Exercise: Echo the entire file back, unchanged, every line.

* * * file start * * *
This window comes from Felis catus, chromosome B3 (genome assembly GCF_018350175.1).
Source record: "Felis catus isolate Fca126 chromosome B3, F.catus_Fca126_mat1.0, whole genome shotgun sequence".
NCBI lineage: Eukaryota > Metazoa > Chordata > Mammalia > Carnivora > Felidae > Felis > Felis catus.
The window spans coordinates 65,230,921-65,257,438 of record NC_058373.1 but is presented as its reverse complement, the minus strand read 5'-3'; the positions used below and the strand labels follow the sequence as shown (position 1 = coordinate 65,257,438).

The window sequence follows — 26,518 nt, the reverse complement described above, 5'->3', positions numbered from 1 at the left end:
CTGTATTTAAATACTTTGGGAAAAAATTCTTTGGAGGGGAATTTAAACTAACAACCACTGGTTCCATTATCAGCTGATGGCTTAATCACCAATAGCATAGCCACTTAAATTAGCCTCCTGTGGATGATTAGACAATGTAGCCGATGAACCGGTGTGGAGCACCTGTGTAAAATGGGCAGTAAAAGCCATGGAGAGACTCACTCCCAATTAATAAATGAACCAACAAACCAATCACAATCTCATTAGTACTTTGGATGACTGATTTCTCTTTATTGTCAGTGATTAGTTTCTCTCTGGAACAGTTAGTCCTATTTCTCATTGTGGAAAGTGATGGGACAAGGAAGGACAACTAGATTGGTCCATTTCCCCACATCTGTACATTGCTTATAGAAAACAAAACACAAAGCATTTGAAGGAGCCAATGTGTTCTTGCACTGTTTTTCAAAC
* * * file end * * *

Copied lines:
This window comes from Felis catus, chromosome B3 (genome assembly GCF_018350175.1).
Source record: "Felis catus isolate Fca126 chromosome B3, F.catus_Fca126_mat1.0, whole genome shotgun sequence".
NCBI lineage: Eukaryota > Metazoa > Chordata > Mammalia > Carnivora > Felidae > Felis > Felis catus.
The window spans coordinates 65,230,921-65,257,438 of record NC_058373.1 but is presented as its reverse complement, the minus strand read 5'-3'; the positions used below and the strand labels follow the sequence as shown (position 1 = coordinate 65,257,438).

The window sequence follows — 26,518 nt, the reverse complement described above, 5'->3', positions numbered from 1 at the left end:
CTGTATTTAAATACTTTGGGAAAAAATTCTTTGGAGGGGAATTTAAACTAACAACCACTGGTTCCATTATCAGCTGATGGCTTAATCACCAATAGCATAGCCACTTAAATTAGCCTCCTGTGGATGATTAGACAATGTAGCCGATGAACCGGTGTGGAGCACCTGTGTAAAATGGGCAGTAAAAGCCATGGAGAGACTCACTCCCAATTAATAAATGAACCAACAAACCAATCACAATCTCATTAGTACTTTGGATGACTGATTTCTCTTTATTGTCAGTGATTAGTTTCTCTCTGGAACAGTTAGTCCTATTTCTCATTGTGGAAAGTGATGGGACAAGGAAGGACAACTAGATTGGTCCATTTCCCCACATCTGTACATTGCTTATAGAAAACAAAACACAAAGCATTTGAAGGAGCCAATGTGTTCTTGCACTGTTTTTCAAAC